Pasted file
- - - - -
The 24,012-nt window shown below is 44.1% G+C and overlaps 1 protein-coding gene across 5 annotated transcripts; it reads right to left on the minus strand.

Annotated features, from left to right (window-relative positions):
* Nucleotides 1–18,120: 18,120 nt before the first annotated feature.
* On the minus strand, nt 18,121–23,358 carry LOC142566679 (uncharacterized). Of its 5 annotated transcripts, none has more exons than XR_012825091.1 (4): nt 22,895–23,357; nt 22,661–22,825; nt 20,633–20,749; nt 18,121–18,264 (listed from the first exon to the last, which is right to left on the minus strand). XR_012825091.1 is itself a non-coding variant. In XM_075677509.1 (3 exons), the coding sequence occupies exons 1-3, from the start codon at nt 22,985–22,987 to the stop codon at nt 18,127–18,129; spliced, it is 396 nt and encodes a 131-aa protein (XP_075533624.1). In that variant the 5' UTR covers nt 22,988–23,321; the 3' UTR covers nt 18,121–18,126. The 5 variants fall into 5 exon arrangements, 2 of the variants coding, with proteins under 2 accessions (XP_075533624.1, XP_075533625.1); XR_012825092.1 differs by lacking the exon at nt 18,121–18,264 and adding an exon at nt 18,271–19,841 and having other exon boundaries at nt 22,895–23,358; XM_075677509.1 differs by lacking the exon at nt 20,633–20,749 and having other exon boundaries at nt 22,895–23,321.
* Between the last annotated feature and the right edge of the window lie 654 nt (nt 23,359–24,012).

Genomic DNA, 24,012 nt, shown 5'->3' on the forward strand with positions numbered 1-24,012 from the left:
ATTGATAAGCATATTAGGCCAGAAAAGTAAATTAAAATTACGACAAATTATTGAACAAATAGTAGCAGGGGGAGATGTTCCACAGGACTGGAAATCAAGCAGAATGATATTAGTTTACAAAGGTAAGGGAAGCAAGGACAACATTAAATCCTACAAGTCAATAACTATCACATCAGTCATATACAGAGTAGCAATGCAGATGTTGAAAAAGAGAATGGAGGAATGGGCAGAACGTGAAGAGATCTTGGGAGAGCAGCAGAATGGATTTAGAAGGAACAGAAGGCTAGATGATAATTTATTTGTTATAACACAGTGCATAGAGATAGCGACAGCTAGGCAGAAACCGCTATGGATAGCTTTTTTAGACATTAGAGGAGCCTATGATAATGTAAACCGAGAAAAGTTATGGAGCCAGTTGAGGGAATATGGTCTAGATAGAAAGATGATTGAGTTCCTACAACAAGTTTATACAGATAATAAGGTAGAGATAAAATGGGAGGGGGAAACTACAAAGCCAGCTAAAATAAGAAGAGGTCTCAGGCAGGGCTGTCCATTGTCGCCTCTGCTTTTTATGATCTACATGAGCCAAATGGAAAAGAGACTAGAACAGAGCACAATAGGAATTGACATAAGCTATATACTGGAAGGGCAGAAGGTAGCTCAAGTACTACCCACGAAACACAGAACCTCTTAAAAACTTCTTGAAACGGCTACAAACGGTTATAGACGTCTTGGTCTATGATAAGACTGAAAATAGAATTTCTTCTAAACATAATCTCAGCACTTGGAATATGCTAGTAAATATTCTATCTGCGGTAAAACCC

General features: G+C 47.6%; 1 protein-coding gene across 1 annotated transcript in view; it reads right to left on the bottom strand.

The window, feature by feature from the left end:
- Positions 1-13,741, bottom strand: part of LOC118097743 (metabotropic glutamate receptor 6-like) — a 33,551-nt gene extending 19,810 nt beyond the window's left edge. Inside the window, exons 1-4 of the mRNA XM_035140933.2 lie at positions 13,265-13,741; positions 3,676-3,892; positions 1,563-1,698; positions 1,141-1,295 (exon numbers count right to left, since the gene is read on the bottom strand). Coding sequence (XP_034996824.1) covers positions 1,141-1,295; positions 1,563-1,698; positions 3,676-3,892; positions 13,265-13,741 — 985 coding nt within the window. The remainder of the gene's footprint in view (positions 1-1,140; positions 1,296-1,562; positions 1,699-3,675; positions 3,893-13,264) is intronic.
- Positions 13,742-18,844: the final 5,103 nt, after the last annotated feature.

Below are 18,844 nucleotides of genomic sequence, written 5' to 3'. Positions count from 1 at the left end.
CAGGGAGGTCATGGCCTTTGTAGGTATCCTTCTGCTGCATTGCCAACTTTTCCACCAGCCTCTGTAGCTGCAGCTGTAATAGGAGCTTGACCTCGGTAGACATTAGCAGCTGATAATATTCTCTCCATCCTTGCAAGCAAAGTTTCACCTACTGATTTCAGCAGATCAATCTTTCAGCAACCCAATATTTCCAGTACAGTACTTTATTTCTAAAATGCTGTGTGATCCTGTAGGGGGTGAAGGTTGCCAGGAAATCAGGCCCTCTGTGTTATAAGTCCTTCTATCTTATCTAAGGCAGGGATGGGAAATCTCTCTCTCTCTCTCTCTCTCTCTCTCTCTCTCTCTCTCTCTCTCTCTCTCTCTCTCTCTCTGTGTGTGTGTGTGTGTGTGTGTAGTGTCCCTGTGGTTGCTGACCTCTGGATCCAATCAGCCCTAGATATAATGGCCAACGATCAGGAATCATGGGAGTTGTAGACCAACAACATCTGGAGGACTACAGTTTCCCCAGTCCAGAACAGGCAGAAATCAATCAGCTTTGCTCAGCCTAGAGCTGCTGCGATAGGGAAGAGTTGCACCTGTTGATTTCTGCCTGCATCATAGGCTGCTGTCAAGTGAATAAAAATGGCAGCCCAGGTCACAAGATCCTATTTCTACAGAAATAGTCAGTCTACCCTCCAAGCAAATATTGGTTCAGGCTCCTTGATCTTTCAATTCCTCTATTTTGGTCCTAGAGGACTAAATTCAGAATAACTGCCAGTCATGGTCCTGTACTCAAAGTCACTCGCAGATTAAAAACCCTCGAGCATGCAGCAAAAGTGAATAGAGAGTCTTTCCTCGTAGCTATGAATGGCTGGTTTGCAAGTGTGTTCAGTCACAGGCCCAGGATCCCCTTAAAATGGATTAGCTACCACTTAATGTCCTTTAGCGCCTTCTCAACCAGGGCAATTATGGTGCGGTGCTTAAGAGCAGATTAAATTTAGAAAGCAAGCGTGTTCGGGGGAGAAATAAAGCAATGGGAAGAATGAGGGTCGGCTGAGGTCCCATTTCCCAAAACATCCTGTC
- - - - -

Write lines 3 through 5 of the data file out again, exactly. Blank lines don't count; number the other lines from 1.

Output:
* Nucleotides 1–18,120: 18,120 nt before the first annotated feature.
* On the minus strand, nt 18,121–23,358 carry LOC142566679 (uncharacterized). Of its 5 annotated transcripts, none has more exons than XR_012825091.1 (4): nt 22,895–23,357; nt 22,661–22,825; nt 20,633–20,749; nt 18,121–18,264 (listed from the first exon to the last, which is right to left on the minus strand). XR_012825091.1 is itself a non-coding variant. In XM_075677509.1 (3 exons), the coding sequence occupies exons 1-3, from the start codon at nt 22,985–22,987 to the stop codon at nt 18,127–18,129; spliced, it is 396 nt and encodes a 131-aa protein (XP_075533624.1). In that variant the 5' UTR covers nt 22,988–23,321; the 3' UTR covers nt 18,121–18,126. The 5 variants fall into 5 exon arrangements, 2 of the variants coding, with proteins under 2 accessions (XP_075533624.1, XP_075533625.1); XR_012825092.1 differs by lacking the exon at nt 18,121–18,264 and adding an exon at nt 18,271–19,841 and having other exon boundaries at nt 22,895–23,358; XM_075677509.1 differs by lacking the exon at nt 20,633–20,749 and having other exon boundaries at nt 22,895–23,321.
* Between the last annotated feature and the right edge of the window lie 654 nt (nt 23,359–24,012).